We agreed on two of those solutions to start with the following Monday.
The last thing I did was give him some tough feedback. “As sorry as I am that this happened, this isn’t entirely your boss’s fault. Some of the responsibility lies with you. Seriously, shame on you as a manager, a husband, and a father for letting this go on for so long. You should have had the good sense to ask for help when you needed it, or at least have the humility to accept it when it was offered.” I finished with,
You’re far too valuable to this company and your family to put your physical and emotional health under this kind of stress. Don’t let this happen again.”
He shook my hand as he left, smiled at me, and thanked me in the most genuine way. I could tell by his words and the look on his face that he felt good knowing he was valued and cared. He felt relieved to know that management was actually doing something to fix his problem. And he felt wiser having learned a valuable lesson that would make him a better employee, a better husband, and a better father.
When done right, even telling someone they made a mistake can be viewed as a gift. Let’s see how that was done in the story above.
- First, it started with positive feedback. That opens your audience to listening to you. Starting with negative feedback shuts people down. The positive feedback also builds your credibility with the listener, so they’re likely to believe the negative feedback you give him. After all, if you’re smart enough to see how brilliant they are in one area, just maybe you could be right about one of their deficiencies.
- Second, I asked if he could agree that there was a problem and that it wouldn’t get better without being addressed. If your listener doesn’t agree there’s a problem, your advice for how to fix it will fall on deaf ears.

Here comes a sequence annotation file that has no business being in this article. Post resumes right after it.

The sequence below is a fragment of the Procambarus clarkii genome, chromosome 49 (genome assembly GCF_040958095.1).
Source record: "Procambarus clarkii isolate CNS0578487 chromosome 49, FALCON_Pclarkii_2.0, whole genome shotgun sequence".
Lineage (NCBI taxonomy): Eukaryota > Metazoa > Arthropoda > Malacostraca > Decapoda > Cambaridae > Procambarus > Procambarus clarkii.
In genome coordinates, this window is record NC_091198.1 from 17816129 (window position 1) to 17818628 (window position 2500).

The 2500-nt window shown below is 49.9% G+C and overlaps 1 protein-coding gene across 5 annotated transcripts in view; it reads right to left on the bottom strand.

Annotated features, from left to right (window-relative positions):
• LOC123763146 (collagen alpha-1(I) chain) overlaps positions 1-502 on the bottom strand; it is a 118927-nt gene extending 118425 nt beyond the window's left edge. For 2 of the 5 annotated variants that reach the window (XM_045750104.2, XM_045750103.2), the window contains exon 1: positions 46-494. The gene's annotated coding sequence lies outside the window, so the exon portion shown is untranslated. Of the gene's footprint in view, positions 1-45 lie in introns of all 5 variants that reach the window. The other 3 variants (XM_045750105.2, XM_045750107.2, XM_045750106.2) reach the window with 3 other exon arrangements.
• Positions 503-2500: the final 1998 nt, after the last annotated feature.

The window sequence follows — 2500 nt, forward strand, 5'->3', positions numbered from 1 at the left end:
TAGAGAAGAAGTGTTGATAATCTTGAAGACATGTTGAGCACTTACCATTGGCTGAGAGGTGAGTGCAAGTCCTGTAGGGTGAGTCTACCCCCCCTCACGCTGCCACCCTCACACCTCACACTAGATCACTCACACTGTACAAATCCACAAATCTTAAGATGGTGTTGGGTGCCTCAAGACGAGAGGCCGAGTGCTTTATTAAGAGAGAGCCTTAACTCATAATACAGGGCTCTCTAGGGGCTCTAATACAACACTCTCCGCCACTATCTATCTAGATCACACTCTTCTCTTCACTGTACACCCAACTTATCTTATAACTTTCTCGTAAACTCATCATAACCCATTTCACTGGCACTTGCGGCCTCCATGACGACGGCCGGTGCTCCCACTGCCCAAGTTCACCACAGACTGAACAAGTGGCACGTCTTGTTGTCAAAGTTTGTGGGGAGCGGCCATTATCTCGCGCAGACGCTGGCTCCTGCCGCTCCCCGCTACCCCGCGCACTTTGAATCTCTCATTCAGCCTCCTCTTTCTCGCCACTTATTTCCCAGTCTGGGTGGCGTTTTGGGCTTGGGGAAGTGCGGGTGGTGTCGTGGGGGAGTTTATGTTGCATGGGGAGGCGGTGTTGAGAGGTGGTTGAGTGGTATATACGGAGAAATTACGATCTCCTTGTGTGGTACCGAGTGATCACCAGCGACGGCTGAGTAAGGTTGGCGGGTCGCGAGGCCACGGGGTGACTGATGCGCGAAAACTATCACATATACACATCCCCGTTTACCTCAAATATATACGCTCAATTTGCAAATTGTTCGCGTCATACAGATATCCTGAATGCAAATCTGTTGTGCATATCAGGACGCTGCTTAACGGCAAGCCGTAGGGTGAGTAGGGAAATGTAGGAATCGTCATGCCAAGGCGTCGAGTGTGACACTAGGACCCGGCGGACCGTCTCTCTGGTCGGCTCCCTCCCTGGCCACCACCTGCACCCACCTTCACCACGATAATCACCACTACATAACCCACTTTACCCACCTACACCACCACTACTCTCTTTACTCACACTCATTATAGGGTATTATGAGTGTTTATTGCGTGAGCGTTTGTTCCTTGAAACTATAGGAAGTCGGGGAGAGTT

- Third, I asked what was already being done about the problem. In this case, what his boss was doing about it. Even better would be to ask what the person is doing to address the problem themselves. You don’t want to duplicate any effort. Putting the responsibility of solving the issue with the person in the best position to solve it is always a good idea.
- Fourth, it included an offer to help, not just advice. Advice is good. But tangible help is better. Moreover, there were many options offered for help, and the listener got to pick which ones he wanted to take advantage of.
- Fifth, it made it clear that this situation is unacceptable because he is too valuable to let this kind of thing happen. Most feedback feels like being told, “You’re not smart enough to do this right.” That kind of feedback tears down the receiver and becomes a self-fulfilling prophecy. Being told “You’re too valuable to let this happen” is more likely to evoke the change in behavior you’re after.
[You can find this and over 100 other inspiring leadership stories in my book, Lead with a Story.]
Paul Smith is one of the world’s leading experts on business storytelling. He’s a keynote speaker, storytelling coach, and bestselling author of the books Lead with a Story and Parenting with a Story.